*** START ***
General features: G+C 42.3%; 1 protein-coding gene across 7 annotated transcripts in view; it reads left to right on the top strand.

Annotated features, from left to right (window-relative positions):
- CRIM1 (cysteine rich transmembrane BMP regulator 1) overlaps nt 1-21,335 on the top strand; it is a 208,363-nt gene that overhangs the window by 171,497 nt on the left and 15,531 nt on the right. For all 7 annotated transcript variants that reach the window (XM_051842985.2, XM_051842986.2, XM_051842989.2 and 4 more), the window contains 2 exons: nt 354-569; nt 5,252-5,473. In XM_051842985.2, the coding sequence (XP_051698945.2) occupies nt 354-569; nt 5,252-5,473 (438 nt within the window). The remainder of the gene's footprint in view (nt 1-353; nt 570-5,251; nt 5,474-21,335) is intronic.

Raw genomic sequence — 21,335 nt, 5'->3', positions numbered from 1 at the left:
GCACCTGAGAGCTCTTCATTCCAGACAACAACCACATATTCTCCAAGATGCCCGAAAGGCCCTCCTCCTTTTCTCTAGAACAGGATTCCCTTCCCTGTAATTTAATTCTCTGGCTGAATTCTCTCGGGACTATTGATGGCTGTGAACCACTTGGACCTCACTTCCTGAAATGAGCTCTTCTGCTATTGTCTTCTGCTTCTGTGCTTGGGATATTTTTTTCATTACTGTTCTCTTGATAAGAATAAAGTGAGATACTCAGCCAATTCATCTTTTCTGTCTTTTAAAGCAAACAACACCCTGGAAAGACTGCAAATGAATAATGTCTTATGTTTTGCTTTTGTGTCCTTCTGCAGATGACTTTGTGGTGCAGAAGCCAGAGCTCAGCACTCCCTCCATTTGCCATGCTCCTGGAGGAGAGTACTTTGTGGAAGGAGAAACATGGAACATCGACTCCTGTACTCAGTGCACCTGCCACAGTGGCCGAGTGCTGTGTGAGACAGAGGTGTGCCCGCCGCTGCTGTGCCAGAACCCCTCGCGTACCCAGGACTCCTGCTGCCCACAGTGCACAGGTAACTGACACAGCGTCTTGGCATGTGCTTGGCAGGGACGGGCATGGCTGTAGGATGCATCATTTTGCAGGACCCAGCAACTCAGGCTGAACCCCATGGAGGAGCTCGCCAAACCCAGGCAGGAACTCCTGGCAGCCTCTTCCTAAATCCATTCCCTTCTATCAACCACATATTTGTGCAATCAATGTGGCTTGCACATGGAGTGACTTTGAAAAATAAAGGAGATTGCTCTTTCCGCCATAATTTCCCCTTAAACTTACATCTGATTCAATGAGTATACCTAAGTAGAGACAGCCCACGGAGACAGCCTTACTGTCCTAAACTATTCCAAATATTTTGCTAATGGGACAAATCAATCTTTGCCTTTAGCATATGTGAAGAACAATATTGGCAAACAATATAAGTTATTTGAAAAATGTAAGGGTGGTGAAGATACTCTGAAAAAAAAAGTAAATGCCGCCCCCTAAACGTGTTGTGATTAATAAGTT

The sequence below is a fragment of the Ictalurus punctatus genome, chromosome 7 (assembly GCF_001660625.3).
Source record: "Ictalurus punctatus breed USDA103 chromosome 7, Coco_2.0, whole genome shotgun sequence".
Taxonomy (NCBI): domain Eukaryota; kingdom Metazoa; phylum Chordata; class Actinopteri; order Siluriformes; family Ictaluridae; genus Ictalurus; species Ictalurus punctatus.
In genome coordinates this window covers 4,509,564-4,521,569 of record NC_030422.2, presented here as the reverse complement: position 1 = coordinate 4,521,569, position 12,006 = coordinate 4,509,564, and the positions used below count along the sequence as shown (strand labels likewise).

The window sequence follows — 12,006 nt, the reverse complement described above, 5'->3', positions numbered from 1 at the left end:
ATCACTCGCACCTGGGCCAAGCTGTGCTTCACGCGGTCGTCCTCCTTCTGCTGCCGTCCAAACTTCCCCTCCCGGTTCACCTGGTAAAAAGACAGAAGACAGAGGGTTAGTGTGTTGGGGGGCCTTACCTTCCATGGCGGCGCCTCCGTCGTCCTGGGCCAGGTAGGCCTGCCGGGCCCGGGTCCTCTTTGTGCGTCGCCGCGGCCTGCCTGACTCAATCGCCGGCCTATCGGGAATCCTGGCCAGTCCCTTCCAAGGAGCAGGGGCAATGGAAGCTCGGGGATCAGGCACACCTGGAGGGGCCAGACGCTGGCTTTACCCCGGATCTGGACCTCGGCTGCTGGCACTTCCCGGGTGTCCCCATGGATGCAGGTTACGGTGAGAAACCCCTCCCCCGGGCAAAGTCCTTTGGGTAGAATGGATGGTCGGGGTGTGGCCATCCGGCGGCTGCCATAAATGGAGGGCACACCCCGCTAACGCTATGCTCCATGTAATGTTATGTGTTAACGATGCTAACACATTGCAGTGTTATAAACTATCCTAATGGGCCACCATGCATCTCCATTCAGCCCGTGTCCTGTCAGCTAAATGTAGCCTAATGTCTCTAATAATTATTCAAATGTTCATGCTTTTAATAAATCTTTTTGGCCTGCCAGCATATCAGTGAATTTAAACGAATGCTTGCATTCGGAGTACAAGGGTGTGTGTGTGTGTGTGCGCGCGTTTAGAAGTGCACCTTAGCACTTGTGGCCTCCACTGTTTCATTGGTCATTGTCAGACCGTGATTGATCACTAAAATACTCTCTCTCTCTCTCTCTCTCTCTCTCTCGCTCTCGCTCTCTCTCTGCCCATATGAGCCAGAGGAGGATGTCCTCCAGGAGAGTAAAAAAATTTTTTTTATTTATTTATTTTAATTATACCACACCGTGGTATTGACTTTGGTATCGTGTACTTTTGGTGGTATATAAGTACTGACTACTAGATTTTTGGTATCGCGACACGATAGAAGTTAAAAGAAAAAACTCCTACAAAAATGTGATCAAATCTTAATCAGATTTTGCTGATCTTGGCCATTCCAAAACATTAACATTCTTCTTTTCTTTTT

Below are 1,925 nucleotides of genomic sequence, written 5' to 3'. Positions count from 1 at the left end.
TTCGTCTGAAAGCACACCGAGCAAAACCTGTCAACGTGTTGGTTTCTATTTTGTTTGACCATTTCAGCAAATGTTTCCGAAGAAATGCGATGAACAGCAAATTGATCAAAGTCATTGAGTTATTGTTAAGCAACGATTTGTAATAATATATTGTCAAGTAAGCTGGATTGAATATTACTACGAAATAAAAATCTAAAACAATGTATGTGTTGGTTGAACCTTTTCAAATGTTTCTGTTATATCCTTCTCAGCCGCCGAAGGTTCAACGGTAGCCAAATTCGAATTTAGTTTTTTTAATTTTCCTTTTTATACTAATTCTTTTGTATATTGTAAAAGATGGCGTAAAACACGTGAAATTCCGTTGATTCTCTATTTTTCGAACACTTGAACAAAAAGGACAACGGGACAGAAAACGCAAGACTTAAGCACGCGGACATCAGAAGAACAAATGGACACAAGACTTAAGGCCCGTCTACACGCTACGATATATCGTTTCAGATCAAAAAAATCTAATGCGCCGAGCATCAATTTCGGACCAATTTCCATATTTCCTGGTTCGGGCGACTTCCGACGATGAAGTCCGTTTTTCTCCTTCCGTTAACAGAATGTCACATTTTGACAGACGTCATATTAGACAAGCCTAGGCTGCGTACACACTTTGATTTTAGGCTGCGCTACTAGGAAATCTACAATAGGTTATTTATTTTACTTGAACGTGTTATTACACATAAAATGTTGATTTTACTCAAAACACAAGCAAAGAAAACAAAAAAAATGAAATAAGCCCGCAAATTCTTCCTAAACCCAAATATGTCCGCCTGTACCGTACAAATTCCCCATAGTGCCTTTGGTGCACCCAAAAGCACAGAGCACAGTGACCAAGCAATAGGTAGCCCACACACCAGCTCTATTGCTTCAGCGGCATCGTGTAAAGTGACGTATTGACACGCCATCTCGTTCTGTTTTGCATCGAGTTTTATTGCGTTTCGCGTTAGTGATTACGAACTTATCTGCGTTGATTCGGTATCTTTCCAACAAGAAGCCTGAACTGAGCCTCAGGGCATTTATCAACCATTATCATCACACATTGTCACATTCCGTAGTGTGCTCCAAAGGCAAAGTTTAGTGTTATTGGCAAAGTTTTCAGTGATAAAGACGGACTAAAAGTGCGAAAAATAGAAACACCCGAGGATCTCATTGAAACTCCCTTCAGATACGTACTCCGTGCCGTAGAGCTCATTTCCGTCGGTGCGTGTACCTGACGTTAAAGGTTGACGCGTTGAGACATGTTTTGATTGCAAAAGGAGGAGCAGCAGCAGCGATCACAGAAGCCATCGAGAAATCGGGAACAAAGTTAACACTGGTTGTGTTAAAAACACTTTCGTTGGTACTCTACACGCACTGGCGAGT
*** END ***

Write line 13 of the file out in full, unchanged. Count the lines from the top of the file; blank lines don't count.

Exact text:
TTCGTCTGAAAGCACACCGAGCAAAACCTGTCAACGTGTTGGTTTCTATTTTGTTTGACCATTTCAGCAAATGTTTCCGAAGAAATGCGATGAACAGCAAATTGATCAAAGTCATTGAGTTATTGTTAAGCAACGATTTGTAATAATATATTGTCAAGTAAGCTGGATTGAATATTACTACGAAATAAAAATCTAAAACAATGTATGTGTTGGTTGAACCTTTTCAAATGTTTCTGTTATATCCTTCTCAGCCGCCGAAGGTTCAACGGTAGCCAAATTCGAATTTAGTTTTTTTAATTTTCCTTTTTATACTAATTCTTTTGTATATTGTAAAAGATGGCGTAAAACACGTGAAATTCCGTTGATTCTCTATTTTTCGAACACTTGAACAAAAAGGACAACGGGACAGAAAACGCAAGACTTAAGCACGCGGACATCAGAAGAACAAATGGACACAAGACTTAAGGCCCGTCTACACGCTACGATATATCGTTTCAGATCAAAAAAATCTAATGCGCCGAGCATCAATTTCGGACCAATTTCCATATTTCCTGGTTCGGGCGACTTCCGACGATGAAGTCCGTTTTTCTCCTTCCGTTAACAGAATGTCACATTTTGACAGACGTCATATTAGACAAGCCTAGGCTGCGTACACACTTTGATTTTAGGCTGCGCTACTAGGAAATCTACAATAGGTTATTTATTTTACTTGAACGTGTTATTACACATAAAATGTTGATTTTACTCAAAACACAAGCAAAGAAAACAAAAAAAATGAAATAAGCCCGCAAATTCTTCCTAAACCCAAATATGTCCGCCTGTACCGTACAAATTCCCCATAGTGCCTTTGGTGCACCCAAAAGCACAGAGCACAGTGACCAAGCAATAGGTAGCCCACACACCAGCTCTATTGCTTCAGCGGCATCGTGTAAAGTGACGTATTGACACGCCATCTCGTTCTGTTTTGCATCGAGTTTTATTGCGTTTCGCGTTAGTGATTACGAACTTATCTGCGTTGATTCGGTATCTTTCCAACAAGAAGCCTGAACTGAGCCTCAGGGCATTTATCAACCATTATCATCACACATTGTCACATTCCGTAGTGTGCTCCAAAGGCAAAGTTTAGTGTTATTGGCAAAGTTTTCAGTGATAAAGACGGACTAAAAGTGCGAAAAATAGAAACACCCGAGGATCTCATTGAAACTCCCTTCAGATACGTACTCCGTGCCGTAGAGCTCATTTCCGTCGGTGCGTGTACCTGACGTTAAAGGTTGACGCGTTGAGACATGTTTTGATTGCAAAAGGAGGAGCAGCAGCAGCGATCACAGAAGCCATCGAGAAATCGGGAACAAAGTTAACACTGGTTGTGTTAAAAACACTTTCGTTGGTACTCTACACGCACTGGCGAGT